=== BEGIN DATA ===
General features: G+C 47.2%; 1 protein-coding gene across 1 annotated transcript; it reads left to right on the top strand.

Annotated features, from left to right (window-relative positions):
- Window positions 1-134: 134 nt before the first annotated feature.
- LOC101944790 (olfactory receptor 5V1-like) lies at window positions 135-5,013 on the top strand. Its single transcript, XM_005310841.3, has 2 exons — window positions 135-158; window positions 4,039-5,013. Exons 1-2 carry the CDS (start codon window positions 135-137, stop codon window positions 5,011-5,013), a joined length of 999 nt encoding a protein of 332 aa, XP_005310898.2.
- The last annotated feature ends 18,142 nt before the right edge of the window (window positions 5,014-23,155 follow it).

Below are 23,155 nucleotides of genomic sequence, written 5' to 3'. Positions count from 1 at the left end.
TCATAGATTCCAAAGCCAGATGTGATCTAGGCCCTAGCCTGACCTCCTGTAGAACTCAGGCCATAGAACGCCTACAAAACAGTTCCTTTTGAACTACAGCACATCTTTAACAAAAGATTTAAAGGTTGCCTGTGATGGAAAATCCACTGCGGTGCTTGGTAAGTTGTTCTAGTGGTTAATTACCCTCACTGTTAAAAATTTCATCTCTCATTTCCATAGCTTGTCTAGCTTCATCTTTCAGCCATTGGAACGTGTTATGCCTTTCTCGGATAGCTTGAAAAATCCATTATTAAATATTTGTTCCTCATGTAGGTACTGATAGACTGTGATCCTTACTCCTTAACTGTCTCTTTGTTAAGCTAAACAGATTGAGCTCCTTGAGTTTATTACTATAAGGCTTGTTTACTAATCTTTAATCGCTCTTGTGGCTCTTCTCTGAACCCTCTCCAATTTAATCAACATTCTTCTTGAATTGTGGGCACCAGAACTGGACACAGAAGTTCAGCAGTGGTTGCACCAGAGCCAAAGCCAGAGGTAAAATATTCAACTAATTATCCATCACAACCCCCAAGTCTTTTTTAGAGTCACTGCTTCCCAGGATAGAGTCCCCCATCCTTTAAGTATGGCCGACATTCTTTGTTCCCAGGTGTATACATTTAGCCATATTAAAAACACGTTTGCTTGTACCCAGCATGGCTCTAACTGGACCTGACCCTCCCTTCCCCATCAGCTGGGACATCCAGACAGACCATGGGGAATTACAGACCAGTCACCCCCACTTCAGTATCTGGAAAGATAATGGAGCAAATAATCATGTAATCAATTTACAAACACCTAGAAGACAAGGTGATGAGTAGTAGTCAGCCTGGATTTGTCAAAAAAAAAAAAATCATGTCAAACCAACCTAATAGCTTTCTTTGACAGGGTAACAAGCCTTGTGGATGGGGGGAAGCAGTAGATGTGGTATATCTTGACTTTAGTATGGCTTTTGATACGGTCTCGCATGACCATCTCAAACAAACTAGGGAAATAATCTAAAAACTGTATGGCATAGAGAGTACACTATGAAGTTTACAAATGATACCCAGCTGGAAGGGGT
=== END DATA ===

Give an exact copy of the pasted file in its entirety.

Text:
General features: G+C 47.2%; 1 protein-coding gene across 1 annotated transcript; it reads left to right on the top strand.

Annotated features, from left to right (window-relative positions):
- Window positions 1-134: 134 nt before the first annotated feature.
- LOC101944790 (olfactory receptor 5V1-like) lies at window positions 135-5,013 on the top strand. Its single transcript, XM_005310841.3, has 2 exons — window positions 135-158; window positions 4,039-5,013. Exons 1-2 carry the CDS (start codon window positions 135-137, stop codon window positions 5,011-5,013), a joined length of 999 nt encoding a protein of 332 aa, XP_005310898.2.
- The last annotated feature ends 18,142 nt before the right edge of the window (window positions 5,014-23,155 follow it).

Below are 23,155 nucleotides of genomic sequence, written 5' to 3'. Positions count from 1 at the left end.
TCATAGATTCCAAAGCCAGATGTGATCTAGGCCCTAGCCTGACCTCCTGTAGAACTCAGGCCATAGAACGCCTACAAAACAGTTCCTTTTGAACTACAGCACATCTTTAACAAAAGATTTAAAGGTTGCCTGTGATGGAAAATCCACTGCGGTGCTTGGTAAGTTGTTCTAGTGGTTAATTACCCTCACTGTTAAAAATTTCATCTCTCATTTCCATAGCTTGTCTAGCTTCATCTTTCAGCCATTGGAACGTGTTATGCCTTTCTCGGATAGCTTGAAAAATCCATTATTAAATATTTGTTCCTCATGTAGGTACTGATAGACTGTGATCCTTACTCCTTAACTGTCTCTTTGTTAAGCTAAACAGATTGAGCTCCTTGAGTTTATTACTATAAGGCTTGTTTACTAATCTTTAATCGCTCTTGTGGCTCTTCTCTGAACCCTCTCCAATTTAATCAACATTCTTCTTGAATTGTGGGCACCAGAACTGGACACAGAAGTTCAGCAGTGGTTGCACCAGAGCCAAAGCCAGAGGTAAAATATTCAACTAATTATCCATCACAACCCCCAAGTCTTTTTTAGAGTCACTGCTTCCCAGGATAGAGTCCCCCATCCTTTAAGTATGGCCGACATTCTTTGTTCCCAGGTGTATACATTTAGCCATATTAAAAACACGTTTGCTTGTACCCAGCATGGCTCTAACTGGACCTGACCCTCCCTTCCCCATCAGCTGGGACATCCAGACAGACCATGGGGAATTACAGACCAGTCACCCCCACTTCAGTATCTGGAAAGATAATGGAGCAAATAATCATGTAATCAATTTACAAACACCTAGAAGACAAGGTGATGAGTAGTAGTCAGCCTGGATTTGTCAAAAAAAAAAAAATCATGTCAAACCAACCTAATAGCTTTCTTTGACAGGGTAACAAGCCTTGTGGATGGGGGGAAGCAGTAGATGTGGTATATCTTGACTTTAGTATGGCTTTTGATACGGTCTCGCATGACCATCTCAAACAAACTAGGGAAATAATCTAAAAACTGTATGGCATAGAGAGTACACTATGAAGTTTACAAATGATACCCAGCTGGAAGGGGT